Assam: Inner Line Permit Is Not An Effective Gatekeeper But Kills Tourism And Investment Effectively; The Centre Must Reject It
Introducing ILP to Assam will only deter tourists, traders, businessmen and business visitors from entering the state.
It will have a deleterious effect on the state and its economy.
A 13-member committee constituted by the Union Ministry of Home Affairs to suggest measures to implement Clause 6 of the 1985 Assam Accord has suggested, among various other measures, the Inner Line Permit (ILP) system for all those visiting Assam.
The committee, headed by Justice (retired) Biplab Kumar Sarma, was constituted to recommend “constitutional, legislative and administrative safeguards, as may be appropriate, to protect, preserve and promote the cultural, social, linguistic identity and heritage of the Assamese people”.
The ILP was introduced in tribal areas of the North East by the British under the Bengal Eastern Frontier Regulation Act, 1873 to protect the region’s tribals and indigenous people from large-scale influx of ‘outsiders’.
The ILP system is presently applicable to Arunachal Pradesh, Manipur, Nagaland and Mizoram. Under this, any citizen from any other state of the country has to obtain a permit issued by the state government to visit that particular state.
ILPs are usually valid for a week, and can be extended. Non-locals who wish to work or carry out business in those four states can apply for longer-term permits (for usually a year).
The rationale behind ILP is to restrict entry of people from other states into any of the states covered by the 1873 act.
But implementing the ILP in Assam will severely affect not only tourism, but also trade, commerce and investments in the state.
The ILP is, all said and done, a deterrent for visiting a state covered by the system. Indians wishing to visit any of the four states have to obtain the permit from the liaison offices of these states located in the major metropolitan cities of the country.
Visitors can also apply online and get e-ILPs. Some of the states, like Mizoram, also have the system of ‘ILP on arrival’ at the airport.
Apart from the hassle of filling up forms and submitting citizenship documents (like passport, Aadhaar card or voter ID card) and getting the permit, the week-long validity of an ILP is also an irritant for those intending to stay in a state for a longer period.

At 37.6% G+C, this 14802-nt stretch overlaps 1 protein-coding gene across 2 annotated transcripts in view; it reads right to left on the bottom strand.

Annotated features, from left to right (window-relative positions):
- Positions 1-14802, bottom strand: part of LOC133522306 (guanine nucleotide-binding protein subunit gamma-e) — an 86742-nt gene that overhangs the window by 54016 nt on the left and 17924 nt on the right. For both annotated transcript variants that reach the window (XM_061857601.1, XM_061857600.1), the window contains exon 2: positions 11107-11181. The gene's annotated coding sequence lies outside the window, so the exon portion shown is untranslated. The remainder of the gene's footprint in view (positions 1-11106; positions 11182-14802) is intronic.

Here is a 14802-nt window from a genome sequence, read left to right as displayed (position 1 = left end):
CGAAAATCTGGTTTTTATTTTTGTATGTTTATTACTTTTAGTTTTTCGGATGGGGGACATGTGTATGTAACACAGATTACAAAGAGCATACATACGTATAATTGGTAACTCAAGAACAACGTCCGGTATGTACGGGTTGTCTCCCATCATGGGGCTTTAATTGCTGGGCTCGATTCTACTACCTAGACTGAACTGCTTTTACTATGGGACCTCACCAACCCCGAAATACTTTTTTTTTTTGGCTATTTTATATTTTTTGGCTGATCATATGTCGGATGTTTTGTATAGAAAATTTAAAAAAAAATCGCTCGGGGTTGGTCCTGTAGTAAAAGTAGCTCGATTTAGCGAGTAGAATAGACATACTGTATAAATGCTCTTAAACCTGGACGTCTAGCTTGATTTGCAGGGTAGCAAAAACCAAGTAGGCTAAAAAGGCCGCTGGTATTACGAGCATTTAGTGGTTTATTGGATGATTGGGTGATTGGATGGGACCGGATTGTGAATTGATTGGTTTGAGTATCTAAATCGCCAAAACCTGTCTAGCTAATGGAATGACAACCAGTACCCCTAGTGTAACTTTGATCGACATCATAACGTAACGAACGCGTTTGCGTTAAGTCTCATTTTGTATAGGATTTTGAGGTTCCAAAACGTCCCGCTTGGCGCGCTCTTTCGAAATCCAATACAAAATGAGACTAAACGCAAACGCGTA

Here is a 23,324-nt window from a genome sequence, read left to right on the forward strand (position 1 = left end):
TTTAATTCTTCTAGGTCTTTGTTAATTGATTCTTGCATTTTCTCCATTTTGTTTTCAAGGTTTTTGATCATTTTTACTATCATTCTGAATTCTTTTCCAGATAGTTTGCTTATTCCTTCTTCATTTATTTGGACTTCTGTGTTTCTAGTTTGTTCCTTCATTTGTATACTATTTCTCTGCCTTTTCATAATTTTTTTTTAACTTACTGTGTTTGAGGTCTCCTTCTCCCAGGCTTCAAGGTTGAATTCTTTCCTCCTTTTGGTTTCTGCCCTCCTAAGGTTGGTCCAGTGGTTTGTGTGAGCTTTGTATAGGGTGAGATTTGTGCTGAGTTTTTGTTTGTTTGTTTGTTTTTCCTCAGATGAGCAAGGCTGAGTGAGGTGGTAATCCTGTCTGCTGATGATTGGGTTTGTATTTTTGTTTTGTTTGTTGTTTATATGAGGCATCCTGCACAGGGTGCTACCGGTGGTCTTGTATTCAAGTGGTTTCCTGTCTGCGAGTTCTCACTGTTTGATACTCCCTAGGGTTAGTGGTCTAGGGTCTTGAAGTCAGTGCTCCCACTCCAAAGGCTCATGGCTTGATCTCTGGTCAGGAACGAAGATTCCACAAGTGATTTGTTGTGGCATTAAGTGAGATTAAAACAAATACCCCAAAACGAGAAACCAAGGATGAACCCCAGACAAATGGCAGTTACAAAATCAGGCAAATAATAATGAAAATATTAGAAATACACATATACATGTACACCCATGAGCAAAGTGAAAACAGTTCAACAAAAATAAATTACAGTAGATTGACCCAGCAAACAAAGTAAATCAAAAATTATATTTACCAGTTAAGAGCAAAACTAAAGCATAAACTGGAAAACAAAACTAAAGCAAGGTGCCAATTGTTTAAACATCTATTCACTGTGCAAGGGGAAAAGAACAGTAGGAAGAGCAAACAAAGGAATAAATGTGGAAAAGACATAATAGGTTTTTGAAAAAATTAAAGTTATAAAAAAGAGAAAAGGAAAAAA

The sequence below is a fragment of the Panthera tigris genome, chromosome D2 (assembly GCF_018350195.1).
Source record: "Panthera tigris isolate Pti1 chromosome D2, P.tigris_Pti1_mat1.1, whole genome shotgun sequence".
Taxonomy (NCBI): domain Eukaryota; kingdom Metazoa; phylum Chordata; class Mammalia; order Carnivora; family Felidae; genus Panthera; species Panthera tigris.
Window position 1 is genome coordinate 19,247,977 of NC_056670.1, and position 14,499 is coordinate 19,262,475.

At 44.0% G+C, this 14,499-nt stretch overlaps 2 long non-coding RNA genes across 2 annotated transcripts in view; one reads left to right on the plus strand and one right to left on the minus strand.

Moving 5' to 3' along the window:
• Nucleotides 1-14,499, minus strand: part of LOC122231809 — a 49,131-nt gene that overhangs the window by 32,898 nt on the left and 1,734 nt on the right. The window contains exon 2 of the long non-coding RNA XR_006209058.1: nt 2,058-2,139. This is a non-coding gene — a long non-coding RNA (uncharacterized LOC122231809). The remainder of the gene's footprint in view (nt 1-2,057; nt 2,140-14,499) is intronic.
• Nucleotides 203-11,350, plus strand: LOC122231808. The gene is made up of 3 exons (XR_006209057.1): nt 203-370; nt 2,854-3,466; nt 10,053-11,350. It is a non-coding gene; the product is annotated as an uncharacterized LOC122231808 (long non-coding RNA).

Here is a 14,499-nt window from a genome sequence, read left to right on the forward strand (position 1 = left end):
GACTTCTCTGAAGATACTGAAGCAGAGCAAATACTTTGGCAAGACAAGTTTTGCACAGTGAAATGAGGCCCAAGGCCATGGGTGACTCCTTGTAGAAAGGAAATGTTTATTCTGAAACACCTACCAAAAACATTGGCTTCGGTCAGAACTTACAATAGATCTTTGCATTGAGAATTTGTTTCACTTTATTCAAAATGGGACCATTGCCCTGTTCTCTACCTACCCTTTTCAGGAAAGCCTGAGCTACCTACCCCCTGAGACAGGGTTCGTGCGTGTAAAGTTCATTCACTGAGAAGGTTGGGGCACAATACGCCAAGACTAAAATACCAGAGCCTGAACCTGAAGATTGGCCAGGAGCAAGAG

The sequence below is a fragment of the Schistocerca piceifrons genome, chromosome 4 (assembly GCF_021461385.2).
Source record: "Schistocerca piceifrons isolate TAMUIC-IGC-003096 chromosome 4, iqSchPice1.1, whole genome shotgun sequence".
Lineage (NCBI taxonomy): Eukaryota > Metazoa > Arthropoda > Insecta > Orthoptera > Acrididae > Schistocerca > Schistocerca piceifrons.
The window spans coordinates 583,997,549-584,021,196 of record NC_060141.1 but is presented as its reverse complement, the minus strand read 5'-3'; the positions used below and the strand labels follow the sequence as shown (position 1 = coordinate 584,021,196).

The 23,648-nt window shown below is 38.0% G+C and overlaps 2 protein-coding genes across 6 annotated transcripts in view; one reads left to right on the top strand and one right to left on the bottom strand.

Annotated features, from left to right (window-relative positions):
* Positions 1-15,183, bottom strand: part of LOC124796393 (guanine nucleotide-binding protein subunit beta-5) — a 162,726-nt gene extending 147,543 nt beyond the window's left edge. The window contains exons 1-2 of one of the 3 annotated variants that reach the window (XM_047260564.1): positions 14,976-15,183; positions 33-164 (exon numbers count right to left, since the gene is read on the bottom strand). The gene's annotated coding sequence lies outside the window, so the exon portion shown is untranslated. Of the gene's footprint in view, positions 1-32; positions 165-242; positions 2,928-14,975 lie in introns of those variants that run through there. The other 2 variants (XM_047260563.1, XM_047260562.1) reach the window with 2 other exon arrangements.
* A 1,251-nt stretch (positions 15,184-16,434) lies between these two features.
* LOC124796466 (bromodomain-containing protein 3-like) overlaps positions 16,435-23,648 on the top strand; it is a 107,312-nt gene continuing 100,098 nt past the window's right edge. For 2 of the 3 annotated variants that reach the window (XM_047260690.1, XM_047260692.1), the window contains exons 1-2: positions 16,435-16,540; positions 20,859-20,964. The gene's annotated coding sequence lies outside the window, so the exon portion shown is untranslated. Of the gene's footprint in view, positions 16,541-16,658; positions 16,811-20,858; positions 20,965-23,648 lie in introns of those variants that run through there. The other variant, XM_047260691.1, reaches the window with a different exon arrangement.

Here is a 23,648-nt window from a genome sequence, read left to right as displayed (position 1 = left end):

Assam has been pitching itself as an attractive tourist destination, and imposing restrictions like ILP will be counter-productive. Tourist inflows into Assam will definitely decline very sharply if the ILP system is introduced in the state.
Assam is also hungry for investments and is majorly dependent on agricultural produce, goods and services from the rest of the country. Trade and commerce form a major share of the state’s gross domestic product (GDP).
The ILP is a sure-shot way of discouraging investments. Potential investors and business executives, as well as traders and businessmen from the rest of the country, will find the task of obtaining a permit an irritant.
Trade bodies say that business visitors could not be bothered with obtaining permits and will give Assam a miss.
Introducing the ILP to Assam will achieve nothing by way of achieving the objectives of the Assam Accord. The greatest threat that Assam’s indigenous people face is illegal entry by Bangladeshis into the state.
But that illegal immigration through the porous Indo-Bangladeshi border is down to a trickle now and with the scare over National Register of Citizens, has most likely got reversed.
Many mechanisms are already in place to detect illegal immigrants who have already entered Assam over the years and more are in the pipeline.
The ILP will not address this issue at all and will, conversely, deter Indians from the rest of the country from travelling to Assam as tourists, traders or business executives.
Also, the ILP is ineffective in checking unauthorised entry of people into a state that's under the purview of the 1873 act. That's because inter-state borders are not fenced or sealed and simply slipping across such borders is easier.
ILPs are checked only at the entry points (road check gates, railway stations and airports) to the four states (where the ILP system is in force).
Anyone wishing to enter those states without an ILP can do by avoiding the formal entry points and slipping in through unguarded and unfenced (and mostly undemarcated) inter-state borders.
Introducing ILP to Assam will, thus, only deter tourists, traders, businessmen and business visitors from entering Assam. And that will have a deleterious effect on the state and its economy.
This recommendation by the committee, thus, needs to be rejected by the Union government.
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